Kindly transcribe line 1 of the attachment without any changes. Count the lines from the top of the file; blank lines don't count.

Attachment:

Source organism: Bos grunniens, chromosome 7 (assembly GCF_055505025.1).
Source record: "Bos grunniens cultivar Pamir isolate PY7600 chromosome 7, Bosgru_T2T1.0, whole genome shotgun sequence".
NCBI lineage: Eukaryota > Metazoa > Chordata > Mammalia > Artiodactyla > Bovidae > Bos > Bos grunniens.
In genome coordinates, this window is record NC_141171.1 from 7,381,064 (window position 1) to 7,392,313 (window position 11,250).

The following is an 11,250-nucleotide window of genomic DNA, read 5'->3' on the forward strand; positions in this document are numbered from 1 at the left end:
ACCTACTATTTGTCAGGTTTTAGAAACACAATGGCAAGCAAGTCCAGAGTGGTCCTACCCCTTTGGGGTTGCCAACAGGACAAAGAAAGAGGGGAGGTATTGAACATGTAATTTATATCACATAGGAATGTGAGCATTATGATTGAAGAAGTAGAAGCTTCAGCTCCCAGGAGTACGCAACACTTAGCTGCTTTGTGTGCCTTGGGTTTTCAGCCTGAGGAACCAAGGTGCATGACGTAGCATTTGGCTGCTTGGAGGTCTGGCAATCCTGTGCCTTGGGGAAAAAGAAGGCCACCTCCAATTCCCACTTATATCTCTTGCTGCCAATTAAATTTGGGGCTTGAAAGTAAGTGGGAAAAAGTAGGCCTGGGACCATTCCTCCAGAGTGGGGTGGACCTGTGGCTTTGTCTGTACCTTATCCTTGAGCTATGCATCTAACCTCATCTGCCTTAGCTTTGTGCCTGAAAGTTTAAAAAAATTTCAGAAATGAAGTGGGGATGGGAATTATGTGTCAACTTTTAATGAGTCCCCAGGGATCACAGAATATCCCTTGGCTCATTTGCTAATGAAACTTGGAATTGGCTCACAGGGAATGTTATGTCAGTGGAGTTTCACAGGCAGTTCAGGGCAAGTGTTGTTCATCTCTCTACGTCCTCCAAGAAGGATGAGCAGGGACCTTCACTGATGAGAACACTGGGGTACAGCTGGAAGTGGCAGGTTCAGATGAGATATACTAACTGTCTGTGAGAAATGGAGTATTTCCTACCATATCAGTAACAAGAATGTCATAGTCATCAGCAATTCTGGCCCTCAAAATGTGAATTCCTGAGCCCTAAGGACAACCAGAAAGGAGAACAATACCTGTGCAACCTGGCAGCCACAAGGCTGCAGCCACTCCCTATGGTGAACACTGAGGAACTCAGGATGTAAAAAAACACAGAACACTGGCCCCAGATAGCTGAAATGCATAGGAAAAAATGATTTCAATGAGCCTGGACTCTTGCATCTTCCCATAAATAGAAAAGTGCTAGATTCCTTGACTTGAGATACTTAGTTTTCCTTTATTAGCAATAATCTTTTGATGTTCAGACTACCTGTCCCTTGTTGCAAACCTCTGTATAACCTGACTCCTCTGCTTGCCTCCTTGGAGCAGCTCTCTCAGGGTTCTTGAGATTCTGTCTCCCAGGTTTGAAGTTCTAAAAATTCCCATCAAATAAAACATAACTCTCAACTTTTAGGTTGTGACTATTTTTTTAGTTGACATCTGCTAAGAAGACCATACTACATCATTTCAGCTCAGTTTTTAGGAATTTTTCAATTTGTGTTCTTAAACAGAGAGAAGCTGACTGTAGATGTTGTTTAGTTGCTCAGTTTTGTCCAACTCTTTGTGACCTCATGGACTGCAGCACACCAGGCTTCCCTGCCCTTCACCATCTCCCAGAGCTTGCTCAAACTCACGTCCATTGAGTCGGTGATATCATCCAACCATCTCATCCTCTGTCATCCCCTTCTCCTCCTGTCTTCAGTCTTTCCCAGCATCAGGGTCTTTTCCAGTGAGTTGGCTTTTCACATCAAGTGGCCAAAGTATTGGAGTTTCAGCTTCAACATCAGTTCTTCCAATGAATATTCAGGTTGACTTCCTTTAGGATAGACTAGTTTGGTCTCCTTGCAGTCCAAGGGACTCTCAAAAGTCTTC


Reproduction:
Source organism: Bos grunniens, chromosome 7 (assembly GCF_055505025.1).